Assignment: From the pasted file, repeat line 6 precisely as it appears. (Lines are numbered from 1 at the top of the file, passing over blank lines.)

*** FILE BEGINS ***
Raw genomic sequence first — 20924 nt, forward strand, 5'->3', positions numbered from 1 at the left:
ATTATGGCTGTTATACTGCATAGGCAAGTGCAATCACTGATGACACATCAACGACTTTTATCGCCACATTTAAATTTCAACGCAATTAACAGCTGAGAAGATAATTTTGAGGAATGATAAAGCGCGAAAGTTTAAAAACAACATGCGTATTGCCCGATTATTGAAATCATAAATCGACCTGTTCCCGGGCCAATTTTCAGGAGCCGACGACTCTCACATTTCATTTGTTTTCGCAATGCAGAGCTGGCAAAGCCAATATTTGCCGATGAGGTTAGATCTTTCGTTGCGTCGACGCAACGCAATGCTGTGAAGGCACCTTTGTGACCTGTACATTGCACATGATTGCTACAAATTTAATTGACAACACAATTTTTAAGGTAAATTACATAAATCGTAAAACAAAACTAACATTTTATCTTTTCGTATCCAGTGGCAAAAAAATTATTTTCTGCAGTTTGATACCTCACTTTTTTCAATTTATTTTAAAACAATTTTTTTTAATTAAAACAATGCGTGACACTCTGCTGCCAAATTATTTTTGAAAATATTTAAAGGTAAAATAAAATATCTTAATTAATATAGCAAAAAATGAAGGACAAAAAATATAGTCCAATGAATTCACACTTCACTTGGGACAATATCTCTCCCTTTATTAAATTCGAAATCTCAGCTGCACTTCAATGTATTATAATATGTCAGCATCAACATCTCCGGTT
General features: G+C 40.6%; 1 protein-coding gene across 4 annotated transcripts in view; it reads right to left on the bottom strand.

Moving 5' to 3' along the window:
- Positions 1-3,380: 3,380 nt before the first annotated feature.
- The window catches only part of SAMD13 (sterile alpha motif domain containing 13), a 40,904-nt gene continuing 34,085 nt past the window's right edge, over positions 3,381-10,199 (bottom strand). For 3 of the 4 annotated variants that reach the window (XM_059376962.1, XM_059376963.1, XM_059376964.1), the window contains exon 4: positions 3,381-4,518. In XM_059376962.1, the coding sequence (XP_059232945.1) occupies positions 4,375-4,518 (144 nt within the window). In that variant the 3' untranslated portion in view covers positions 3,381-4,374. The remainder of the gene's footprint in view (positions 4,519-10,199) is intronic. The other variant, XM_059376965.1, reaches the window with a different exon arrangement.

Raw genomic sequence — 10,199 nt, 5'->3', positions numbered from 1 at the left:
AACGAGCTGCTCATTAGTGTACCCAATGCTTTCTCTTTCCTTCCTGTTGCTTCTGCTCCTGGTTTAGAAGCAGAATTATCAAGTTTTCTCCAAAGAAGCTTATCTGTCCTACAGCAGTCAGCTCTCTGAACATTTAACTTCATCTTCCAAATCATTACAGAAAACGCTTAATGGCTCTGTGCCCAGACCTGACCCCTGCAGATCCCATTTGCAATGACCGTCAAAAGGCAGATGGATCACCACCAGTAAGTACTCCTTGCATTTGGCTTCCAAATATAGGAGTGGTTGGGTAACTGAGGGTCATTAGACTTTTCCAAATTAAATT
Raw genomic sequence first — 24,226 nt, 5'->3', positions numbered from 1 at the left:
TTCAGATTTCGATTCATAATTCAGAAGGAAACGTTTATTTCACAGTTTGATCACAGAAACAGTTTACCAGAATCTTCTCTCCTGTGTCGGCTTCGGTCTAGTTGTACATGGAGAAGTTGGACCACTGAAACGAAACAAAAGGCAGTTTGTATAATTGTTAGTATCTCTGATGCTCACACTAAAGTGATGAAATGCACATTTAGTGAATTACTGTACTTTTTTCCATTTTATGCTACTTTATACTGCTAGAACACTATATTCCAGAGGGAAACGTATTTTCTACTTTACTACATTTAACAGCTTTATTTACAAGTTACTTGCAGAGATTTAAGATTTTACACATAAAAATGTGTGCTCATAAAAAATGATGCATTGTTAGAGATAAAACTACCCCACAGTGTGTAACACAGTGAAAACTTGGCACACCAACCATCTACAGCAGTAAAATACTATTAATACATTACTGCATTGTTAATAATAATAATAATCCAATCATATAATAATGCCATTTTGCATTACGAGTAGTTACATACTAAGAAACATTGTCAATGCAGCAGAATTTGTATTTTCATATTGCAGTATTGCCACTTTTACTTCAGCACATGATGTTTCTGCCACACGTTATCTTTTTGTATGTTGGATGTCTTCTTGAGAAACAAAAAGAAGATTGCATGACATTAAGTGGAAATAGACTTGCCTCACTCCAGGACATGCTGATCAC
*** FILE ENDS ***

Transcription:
- The window catches only part of SAMD13 (sterile alpha motif domain containing 13), a 40,904-nt gene continuing 34,085 nt past the window's right edge, over positions 3,381-10,199 (bottom strand). For 3 of the 4 annotated variants that reach the window (XM_059376962.1, XM_059376963.1, XM_059376964.1), the window contains exon 4: positions 3,381-4,518. In XM_059376962.1, the coding sequence (XP_059232945.1) occupies positions 4,375-4,518 (144 nt within the window). In that variant the 3' untranslated portion in view covers positions 3,381-4,374. The remainder of the gene's footprint in view (positions 4,519-10,199) is intronic. The other variant, XM_059376965.1, reaches the window with a different exon arrangement.